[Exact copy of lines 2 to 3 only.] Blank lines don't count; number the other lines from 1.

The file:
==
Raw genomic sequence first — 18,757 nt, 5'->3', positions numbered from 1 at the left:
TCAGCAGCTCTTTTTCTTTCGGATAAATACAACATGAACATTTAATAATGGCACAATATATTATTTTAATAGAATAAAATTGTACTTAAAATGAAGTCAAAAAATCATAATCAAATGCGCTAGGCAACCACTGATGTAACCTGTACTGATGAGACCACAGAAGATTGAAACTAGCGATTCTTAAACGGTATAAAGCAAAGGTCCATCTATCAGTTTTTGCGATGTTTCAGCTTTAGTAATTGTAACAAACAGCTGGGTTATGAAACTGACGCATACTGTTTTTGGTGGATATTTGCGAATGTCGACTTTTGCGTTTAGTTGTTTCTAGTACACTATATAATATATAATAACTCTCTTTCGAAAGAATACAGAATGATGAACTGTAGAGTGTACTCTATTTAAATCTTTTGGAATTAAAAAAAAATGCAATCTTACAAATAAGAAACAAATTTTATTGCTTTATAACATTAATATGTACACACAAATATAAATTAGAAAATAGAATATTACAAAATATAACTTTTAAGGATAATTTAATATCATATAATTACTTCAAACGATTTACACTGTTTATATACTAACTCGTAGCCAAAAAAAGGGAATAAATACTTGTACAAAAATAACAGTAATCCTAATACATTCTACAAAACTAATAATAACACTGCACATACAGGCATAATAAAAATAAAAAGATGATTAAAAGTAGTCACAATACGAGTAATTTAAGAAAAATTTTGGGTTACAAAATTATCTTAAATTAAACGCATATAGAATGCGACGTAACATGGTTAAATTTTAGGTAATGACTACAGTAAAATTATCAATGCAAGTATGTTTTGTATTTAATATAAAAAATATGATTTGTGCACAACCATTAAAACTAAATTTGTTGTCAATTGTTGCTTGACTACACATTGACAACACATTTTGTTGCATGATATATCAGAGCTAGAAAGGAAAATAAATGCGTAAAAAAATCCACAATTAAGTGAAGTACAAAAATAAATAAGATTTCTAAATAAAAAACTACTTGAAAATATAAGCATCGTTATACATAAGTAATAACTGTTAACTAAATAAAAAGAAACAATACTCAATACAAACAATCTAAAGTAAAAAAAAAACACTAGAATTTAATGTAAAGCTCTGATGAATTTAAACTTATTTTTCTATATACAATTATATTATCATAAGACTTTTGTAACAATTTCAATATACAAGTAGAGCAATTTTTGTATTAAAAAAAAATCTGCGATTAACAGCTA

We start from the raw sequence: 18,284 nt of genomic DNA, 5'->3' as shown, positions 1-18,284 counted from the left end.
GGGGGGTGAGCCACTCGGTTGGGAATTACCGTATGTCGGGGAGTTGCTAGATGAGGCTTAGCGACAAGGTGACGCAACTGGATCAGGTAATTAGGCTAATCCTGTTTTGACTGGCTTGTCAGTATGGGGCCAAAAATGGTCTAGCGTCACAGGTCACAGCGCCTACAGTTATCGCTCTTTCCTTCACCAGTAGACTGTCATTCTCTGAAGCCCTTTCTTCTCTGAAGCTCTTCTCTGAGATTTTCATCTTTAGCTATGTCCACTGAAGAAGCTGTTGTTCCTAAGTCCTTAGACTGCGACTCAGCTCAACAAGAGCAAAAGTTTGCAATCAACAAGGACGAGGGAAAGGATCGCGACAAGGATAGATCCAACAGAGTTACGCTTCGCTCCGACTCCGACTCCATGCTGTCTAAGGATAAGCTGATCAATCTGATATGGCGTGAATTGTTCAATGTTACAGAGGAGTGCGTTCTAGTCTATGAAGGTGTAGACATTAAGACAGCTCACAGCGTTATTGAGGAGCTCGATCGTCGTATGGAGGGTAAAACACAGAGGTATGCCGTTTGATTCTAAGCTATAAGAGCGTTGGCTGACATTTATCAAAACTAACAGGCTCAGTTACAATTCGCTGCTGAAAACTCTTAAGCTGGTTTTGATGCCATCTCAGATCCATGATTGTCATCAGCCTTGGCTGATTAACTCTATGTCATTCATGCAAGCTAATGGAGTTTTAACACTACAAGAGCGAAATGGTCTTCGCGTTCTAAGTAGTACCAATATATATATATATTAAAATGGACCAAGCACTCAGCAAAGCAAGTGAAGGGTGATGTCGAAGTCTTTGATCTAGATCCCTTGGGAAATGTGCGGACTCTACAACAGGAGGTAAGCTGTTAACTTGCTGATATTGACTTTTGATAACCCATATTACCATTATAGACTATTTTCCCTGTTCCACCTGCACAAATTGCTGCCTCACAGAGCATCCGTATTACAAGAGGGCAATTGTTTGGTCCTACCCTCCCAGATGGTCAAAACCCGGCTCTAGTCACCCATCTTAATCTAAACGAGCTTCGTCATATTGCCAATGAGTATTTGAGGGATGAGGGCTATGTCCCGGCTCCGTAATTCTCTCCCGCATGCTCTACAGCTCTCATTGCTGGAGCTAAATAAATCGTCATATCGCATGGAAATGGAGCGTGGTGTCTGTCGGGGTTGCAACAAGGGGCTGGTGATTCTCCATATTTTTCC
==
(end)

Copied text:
TCAGCAGCTCTTTTTCTTTCGGATAAATACAACATGAACATTTAATAATGGCACAATATATTATTTTAATAGAATAAAATTGTACTTAAAATGAAGTCAAAAAATCATAATCAAATGCGCTAGGCAACCACTGATGTAACCTGTACTGATGAGACCACAGAAGATTGAAACTAGCGATTCTTAAACGGTATAAAGCAAAGGTCCATCTATCAGTTTTTGCGATGTTTCAGCTTTAGTAATTGTAACAAACAGCTGGGTTATGAAACTGACGCATACTGTTTTTGGTGGATATTTGCGAATGTCGACTTTTGCGTTTAGTTGTTTCTAGTACACTATATAATATATAATAACTCTCTTTCGAAAGAATACAGAATGATGAACTGTAGAGTGTACTCTATTTAAATCTTTTGGAATTAAAAAAAAATGCAATCTTACAAATAAGAAACAAATTTTATTGCTTTATAACATTAATATGTACACACAAATATAAATTAGAAAATAGAATATTACAAAATATAACTTTTAAGGATAATTTAATATCATATAATTACTTCAAACGATTTACACTGTTTATATACTAACTCGTAGCCAAAAAAAGGGAATAAATACTTGTACAAAAATAACAGTAATCCTAATACATTCTACAAAACTAATAATAACACTGCACATACAGGCATAATAAAAATAAAAAGATGATTAAAAGTAGTCACAATACGAGTAATTTAAGAAAAATTTTGGGTTACAAAATTATCTTAAATTAAACGCATATAGAATGCGACGTAACATGGTTAAATTTTAGGTAATGACTACAGTAAAATTATCAATGCAAGTATGTTTTGTATTTAATATAAAAAATATGATTTGTGCACAACCATTAAAACTAAATTTGTTGTCAATTGTTGCTTGACTACACATTGACAACACATTTTGTTGCATGATATATCAGAGCTAGAAAGGAAAATAAATGCGTAAAAAAATCCACAATTAAGTGAAGTACAAAAATAAATAAGATTTCTAAATAAAAAACTACTTGAAAATATAAGCATCGTTATACATAAGTAATAACTGTTAACTAAATAAAAAGAAACAATACTCAATACAAACAATCTAAAGTAAAAAAAAAACACTAGAATTTAATGTAAAGCTCTGATGAATTTAAACTTATTTTTCTATATACAATTATATTATCATAAGACTTTTGTAACAATTTCAATATACAAGTAGAGCAATTTTTGTATTAAAAAAAAATCTGCGATTAACAGCTA

We start from the raw sequence: 18,284 nt of genomic DNA, 5'->3' as shown, positions 1-18,284 counted from the left end.